The idealistic pasture of charity and advocacy flows from a class whose material existence is under the most brutal of attacks from a big bourgeois who are at the same time its sponsors. In essence, civil society activism and NGOism claim to be non-governmental and non-profit to protest or hide their dependence on bourgeois governments and big capitalists, which it depends on for survival, as well as ruining it.
In the final analysis, NGOism is the utopia of the petty bourgeois who aims at re-storing community values and humanity mercilessly destroyed by modern capitalism. And this aim is pursued outside the real struggles between various classes! From the perspective of the person whose small property is destroyed and his class annihilated, this utopia is inevitable. It is only the proletarian who, while being as mercilessly exploited by bourgeoisie, occupies a strategic position in the capitalist mode of production as the producer of all wealth in the society and is armed by this same system of exploitation with the organizational tools of fighting it i.e. trade and labour unions and other proletarian organizations
NGOism and the Struggle between the Nigerian Bourgeoisie and Proletariat; the Role of Joint Action Front (JAF)
Just as NGOist consciousness reflects the economic, political and organizational impotence of the petty bourgeoisie, this very weakness reveals itself in the arena of the struggle between the two great modern classes, big bourgeoisie and proletariat. Despite the non-class non- governmental and non-profit ideological stand of civil society activism and NGOism, these petty bourgeois tendencies are inevitably and necessarily drawn into political struggles between classes.
What role does NGOism plays in the struggle between classes in Nigeria? NGOism, true to its petty bourgeois nature, lacks political independence and ultimately relies on either the proletariat or the bourgeoisie. Often these two major classes fight over the soul of NGOism. Joint Action Front (JAF) is a concrete manifestation of the effort of proletariat (through its ideologists) to win over civil society to its side. JAF is explicitly an umbrella for pro-labour civil society organizations.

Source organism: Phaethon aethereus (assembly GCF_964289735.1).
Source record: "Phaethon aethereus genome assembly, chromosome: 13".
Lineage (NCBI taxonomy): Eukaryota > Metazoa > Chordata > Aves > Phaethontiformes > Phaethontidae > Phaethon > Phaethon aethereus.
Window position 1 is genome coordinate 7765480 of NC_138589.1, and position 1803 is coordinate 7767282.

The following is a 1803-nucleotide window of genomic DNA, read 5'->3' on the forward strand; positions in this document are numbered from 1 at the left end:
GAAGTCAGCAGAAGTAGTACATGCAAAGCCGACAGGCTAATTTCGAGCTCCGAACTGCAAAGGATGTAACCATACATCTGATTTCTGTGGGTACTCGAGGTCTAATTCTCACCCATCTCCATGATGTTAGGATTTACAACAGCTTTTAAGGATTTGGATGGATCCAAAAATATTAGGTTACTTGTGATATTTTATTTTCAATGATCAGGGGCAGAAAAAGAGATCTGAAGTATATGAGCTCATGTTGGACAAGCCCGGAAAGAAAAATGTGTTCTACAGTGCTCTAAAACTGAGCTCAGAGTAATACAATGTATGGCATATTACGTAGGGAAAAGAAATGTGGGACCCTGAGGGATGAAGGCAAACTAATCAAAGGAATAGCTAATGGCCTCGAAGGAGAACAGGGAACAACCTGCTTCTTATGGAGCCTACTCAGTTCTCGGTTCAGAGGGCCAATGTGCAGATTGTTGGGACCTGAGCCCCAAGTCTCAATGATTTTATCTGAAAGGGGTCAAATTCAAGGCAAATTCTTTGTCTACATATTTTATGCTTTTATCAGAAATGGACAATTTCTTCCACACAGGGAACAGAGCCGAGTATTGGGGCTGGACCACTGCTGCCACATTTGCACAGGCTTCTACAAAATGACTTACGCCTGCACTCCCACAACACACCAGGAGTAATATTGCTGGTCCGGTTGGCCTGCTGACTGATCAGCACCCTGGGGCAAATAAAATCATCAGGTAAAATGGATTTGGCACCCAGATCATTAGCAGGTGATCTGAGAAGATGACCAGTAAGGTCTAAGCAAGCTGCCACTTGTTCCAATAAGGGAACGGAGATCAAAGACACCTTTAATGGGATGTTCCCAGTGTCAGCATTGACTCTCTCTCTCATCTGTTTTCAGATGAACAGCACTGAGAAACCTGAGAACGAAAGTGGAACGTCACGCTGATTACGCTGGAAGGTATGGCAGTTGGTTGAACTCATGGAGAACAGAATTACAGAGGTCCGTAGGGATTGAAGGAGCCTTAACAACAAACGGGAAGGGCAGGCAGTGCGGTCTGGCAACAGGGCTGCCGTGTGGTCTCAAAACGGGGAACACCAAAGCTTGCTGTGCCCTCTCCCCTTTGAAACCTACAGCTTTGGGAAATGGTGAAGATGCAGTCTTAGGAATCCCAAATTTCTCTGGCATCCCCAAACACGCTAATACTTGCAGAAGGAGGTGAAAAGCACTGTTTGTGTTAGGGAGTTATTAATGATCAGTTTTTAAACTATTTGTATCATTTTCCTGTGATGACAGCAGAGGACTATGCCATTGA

The Kano State Civil Society Forum, which emerged out of January Uprising last year as a coalition between civil society organizations and NLC Kano, is also part of this left-ward shift of NGOs. But the bourgeoisie and imperialists are also working hard to win more and more layers of NGOs. NGOism plays the role of hiding the class nature of Nigerian society thereby diverting the movement of youths and intellectuals to harmless civil society activism which seeks change within the confines of capitalism. It must, however, be said that NGOs that are ethnic and religious based are deliberately setup and funded by Nigerian bourgeoisies and the western imperialist to divide workers and poor and derail a united action by the Nigerian masses. NGOs, together with opportunistic NLC bureaucracy, are the main obstacles to the genuine spread of idea of Marxism among the working class and the youths.
Which Way Forward?
The same way NLC bureaucracy limits the struggle of Nigerian workers to economic arena (by refusing to build workers’ party), NGOism limits the struggle of youths and petty bourgeois masses to harmless non-class civil society activism. Marxist organizations in Nigeria, especially our tendency, Campaign for Workers’ Alternative (CWA) have been agitating for an independent party of Nigerian workers, something NLC bureaucracy has been avoiding, fearful of an extra-ordinary potential inherent in this. Emergence of JAF and its sustenance is a manifestation of the efforts being made to win over youths and petty bourgeois layers (so-called civil society) to proletarian class viewpoint. These efforts only need to be multiplied a million times.
•No to Political Indifferentism!
•No to Class Collaboration!
•For the Leadership of Nigerian Proletariat in the Democratic Revolution!
Article first published on Skytrend News, republished with permission